outsource offshore return as imports, which widen
the US trade deficit.  Moving production
offshore reduces US GDP and employment and increases
foreign GDP and employment.  Moving production
offshore reduces the export capacity of the US
economy while raising the import bill.

Therefore, how is the trade
deficit to be closed?  One way is through the
dollar`s loss in exchange value, which would reduce
American consumers` real incomes and leave them too
poor to purchase the offshored goods and services.

How is the budget deficit to be
closed when jobs are disappearing and GDP (tax base)
is being relocated offshore?  

Not by higher taxes. Higher
taxes are problematic for a recessionary economy in
which unemployment, properly measured, is already in
double digits (www.shadowstats.com).
 

Some people have speculated
that the budget deficit will be closed by
dismantling entitlement programs such as Medicare. 
However, considering the cost of medical insurance,
this would be catastrophic for tens of millions of
older Americans.  

The more likely avenue will be
a raid on private pensions. The Clinton
administration`s appointee,

Alicia Munnell,
as Assistant Secretary of the
Treasury for Economic Policy argued that private
pensions should face a capital levy to make up for
the fact that their accumulation was tax free. 
I expect that the federal government, faced with its
own bankruptcy, will resurrect this argument, as it
will be preferable to

printing money
like a

banana republic
or

Weimar Germany
.

In the 21st century, the US
economy has been kept going by debt expansion, not
by real income growth.  Economists have hyped
US productivity growth, but there is no sign that
increased productivity has raised family incomes, an
indication that there is a problem with the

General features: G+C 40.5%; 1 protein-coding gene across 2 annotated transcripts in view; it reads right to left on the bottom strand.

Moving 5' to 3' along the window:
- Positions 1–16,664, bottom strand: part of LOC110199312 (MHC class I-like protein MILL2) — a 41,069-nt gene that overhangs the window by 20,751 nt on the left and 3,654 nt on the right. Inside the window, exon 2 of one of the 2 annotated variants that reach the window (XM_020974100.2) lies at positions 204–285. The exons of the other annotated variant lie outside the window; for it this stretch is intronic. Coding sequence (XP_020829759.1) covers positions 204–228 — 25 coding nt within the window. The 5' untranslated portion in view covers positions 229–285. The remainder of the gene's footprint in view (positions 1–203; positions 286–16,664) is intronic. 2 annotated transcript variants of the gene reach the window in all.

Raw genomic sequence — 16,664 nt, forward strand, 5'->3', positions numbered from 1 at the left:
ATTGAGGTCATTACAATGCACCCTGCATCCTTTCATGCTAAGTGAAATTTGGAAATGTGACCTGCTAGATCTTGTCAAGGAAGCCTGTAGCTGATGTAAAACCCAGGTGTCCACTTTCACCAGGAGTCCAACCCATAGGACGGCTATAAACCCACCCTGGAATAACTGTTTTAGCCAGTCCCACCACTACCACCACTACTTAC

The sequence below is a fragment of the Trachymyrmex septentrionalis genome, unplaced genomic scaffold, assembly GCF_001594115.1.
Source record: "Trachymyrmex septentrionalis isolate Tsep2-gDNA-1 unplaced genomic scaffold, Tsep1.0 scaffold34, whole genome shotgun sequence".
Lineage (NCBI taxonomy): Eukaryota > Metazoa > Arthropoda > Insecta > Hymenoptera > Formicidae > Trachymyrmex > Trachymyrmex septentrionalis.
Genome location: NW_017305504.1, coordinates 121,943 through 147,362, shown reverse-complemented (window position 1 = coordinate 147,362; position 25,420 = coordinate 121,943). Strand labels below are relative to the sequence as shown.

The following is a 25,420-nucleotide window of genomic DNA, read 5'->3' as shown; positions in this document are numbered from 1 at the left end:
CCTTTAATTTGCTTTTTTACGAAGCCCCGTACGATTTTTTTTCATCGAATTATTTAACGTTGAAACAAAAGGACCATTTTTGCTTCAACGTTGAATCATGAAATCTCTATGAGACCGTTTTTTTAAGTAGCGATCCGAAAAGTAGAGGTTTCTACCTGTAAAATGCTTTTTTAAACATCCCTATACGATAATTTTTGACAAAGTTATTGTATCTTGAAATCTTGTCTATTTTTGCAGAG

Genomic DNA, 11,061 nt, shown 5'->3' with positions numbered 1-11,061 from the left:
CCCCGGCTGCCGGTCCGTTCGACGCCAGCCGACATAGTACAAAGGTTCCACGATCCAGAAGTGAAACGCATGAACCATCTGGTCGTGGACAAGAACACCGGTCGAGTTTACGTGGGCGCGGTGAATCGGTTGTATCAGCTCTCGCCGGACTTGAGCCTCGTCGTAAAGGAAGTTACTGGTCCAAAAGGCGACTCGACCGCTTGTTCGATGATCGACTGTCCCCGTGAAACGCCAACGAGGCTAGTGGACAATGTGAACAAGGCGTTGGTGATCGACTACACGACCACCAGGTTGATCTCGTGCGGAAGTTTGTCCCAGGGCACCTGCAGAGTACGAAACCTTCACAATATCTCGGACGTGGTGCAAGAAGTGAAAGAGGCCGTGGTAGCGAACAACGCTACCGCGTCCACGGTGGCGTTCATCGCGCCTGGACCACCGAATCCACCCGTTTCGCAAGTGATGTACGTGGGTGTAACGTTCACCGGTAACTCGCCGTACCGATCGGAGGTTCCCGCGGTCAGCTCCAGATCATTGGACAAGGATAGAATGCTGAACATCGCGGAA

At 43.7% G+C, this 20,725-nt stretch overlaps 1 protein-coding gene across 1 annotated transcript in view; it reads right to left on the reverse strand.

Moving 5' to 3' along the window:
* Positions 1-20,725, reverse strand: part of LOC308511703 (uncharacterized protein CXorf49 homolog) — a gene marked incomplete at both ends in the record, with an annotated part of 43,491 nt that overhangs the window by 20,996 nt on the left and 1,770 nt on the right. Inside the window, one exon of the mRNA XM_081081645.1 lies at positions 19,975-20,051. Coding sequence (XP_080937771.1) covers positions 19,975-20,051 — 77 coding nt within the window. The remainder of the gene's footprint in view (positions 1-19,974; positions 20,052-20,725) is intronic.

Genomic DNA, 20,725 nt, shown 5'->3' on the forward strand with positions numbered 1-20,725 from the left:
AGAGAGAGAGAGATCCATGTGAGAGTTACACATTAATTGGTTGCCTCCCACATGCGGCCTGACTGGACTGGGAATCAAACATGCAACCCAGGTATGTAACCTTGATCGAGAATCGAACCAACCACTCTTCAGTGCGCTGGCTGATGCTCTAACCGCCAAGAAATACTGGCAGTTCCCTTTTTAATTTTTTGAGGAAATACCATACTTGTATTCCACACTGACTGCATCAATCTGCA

productivity statistics. With consumers overloaded
with debt and the value of their most important
asset–housing–falling, the American consumer will
not be leading a recovery.

A country that had intelligent
leaders would recognize its dire straits, stop its
gratuitous wars, and slash its massive military
budget, which exceeds that of the rest of the world
combined.  But a country whose foreign policy
goal is world hegemony will continue on the path to
destruction until the rest of the world ceases to
finance its existence.

Most Americans, including the
presidential candidates and the media, are unaware
that the US government today, now at this minute, is
unable to finance its day to day operations and must
rely on foreigners to purchase its bonds.  The
government pays the interest to foreigners by
selling more bonds, and when the bonds come due, the
government redeems the bonds by selling new bonds. 
The day the foreigners do not buy is the day the
American people and their government are brought to
reality.

This is not the financial
position of a superpower.

Will what happened to Lehman
Brothers today be America`s fate tomorrow?

Paul Craig Roberts [email
him
] was Assistant
Secretary of the Treasury during President Reagan`s
first term.  He was Associate Editor of the
Wall
Street Journal.  He has held numerous academic
appointments, including the William E. Simon Chair,
Center for Strategic and International Studies,
Georgetown University, and Senior Research Fellow,
Hoover Institution, Stanford University. He was awarded
the Legion of Honor by French President Francois
Mitterrand. He is the author of


Supply-Side Revolution : An Insider`s Account of
Policymaking in Washington
;
 Alienation
and the Soviet Economy
and

Meltdown: Inside the Soviet Economy
,
and is the co-author
with Lawrence M. Stratton of


The Tyranny of Good Intentions : How Prosecutors and
Bureaucrats Are Trampling the Constitution in the Name
of Justice
. Click

here
for Peter
Brimelow`s
Forbes Magazine interview with Roberts
about the recent epidemic of prosecutorial misconduct.